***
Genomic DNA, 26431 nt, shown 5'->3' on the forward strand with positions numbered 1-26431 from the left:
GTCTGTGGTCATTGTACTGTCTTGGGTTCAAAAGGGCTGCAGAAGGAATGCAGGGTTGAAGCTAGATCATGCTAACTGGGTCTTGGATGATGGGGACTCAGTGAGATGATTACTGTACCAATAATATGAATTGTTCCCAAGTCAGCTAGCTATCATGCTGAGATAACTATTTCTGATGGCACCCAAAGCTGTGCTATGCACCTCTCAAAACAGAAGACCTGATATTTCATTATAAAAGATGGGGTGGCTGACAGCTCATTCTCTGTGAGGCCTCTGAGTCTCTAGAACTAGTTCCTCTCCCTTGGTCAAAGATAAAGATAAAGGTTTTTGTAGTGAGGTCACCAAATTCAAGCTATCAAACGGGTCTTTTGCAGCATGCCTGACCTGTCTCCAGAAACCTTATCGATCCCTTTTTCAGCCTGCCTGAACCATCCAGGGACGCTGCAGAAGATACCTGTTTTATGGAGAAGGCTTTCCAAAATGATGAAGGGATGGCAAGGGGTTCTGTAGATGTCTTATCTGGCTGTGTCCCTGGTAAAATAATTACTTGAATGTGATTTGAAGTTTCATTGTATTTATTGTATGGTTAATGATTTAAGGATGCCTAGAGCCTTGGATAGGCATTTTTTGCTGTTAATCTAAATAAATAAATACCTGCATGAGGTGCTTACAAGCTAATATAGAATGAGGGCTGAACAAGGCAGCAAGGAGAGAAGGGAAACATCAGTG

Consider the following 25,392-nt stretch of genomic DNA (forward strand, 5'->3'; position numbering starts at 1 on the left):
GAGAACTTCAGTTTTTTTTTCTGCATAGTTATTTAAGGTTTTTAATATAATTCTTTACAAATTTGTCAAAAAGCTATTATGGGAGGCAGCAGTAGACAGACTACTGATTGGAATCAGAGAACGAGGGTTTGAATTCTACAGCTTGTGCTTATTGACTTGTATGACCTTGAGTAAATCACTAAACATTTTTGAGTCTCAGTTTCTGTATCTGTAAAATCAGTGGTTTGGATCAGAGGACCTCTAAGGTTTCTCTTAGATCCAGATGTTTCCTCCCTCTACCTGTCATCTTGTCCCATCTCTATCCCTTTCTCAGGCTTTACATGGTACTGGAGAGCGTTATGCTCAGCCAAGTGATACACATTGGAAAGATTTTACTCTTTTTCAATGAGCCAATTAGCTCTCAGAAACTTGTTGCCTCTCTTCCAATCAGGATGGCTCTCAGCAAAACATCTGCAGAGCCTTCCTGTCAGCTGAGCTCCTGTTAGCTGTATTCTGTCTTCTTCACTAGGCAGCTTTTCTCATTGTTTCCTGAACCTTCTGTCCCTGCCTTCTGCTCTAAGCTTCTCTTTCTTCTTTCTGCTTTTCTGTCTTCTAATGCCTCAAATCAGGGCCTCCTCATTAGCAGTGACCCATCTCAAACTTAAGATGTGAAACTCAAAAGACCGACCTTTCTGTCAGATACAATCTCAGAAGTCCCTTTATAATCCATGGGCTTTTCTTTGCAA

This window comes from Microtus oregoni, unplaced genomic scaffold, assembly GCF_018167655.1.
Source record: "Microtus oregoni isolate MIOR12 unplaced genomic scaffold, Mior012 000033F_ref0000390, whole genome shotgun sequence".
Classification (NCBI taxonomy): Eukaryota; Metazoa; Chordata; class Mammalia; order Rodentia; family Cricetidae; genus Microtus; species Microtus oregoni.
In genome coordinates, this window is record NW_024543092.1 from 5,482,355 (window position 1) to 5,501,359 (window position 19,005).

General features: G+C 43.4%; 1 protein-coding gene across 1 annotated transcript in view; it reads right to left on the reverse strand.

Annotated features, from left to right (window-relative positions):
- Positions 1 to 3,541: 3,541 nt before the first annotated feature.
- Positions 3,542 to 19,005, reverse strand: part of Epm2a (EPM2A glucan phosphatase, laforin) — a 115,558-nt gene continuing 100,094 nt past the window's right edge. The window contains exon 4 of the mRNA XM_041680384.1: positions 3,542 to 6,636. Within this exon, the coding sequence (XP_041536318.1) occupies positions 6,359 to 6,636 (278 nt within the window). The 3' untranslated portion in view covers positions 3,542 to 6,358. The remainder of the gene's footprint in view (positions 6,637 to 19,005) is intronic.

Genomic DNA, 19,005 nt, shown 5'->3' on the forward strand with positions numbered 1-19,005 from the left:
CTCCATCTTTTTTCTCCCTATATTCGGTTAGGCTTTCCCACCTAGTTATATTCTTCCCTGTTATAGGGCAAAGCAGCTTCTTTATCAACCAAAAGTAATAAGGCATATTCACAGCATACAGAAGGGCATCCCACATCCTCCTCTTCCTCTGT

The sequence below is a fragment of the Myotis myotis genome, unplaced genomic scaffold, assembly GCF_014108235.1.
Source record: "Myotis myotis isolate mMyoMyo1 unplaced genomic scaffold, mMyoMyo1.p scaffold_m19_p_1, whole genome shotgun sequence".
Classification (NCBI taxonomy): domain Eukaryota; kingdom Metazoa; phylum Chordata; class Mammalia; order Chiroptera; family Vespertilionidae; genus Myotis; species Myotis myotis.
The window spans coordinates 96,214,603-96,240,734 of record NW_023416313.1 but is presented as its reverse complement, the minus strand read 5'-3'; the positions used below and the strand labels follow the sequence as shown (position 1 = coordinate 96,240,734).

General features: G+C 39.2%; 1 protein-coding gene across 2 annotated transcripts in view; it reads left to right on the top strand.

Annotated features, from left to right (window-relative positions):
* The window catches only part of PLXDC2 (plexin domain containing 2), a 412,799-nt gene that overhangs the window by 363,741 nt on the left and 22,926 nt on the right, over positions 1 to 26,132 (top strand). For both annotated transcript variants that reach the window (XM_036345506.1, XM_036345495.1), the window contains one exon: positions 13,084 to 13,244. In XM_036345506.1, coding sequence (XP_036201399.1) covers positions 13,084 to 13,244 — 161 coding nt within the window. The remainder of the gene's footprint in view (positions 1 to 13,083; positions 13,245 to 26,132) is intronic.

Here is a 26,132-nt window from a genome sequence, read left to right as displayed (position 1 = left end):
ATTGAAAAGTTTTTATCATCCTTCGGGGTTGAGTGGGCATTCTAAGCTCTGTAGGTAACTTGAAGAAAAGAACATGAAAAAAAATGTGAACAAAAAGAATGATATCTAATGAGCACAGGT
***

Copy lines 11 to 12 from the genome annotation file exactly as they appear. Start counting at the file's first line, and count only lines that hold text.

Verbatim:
- Positions 1 to 3,541: 3,541 nt before the first annotated feature.
- Positions 3,542 to 19,005, reverse strand: part of Epm2a (EPM2A glucan phosphatase, laforin) — a 115,558-nt gene continuing 100,094 nt past the window's right edge. The window contains exon 4 of the mRNA XM_041680384.1: positions 3,542 to 6,636. Within this exon, the coding sequence (XP_041536318.1) occupies positions 6,359 to 6,636 (278 nt within the window). The 3' untranslated portion in view covers positions 3,542 to 6,358. The remainder of the gene's footprint in view (positions 6,637 to 19,005) is intronic.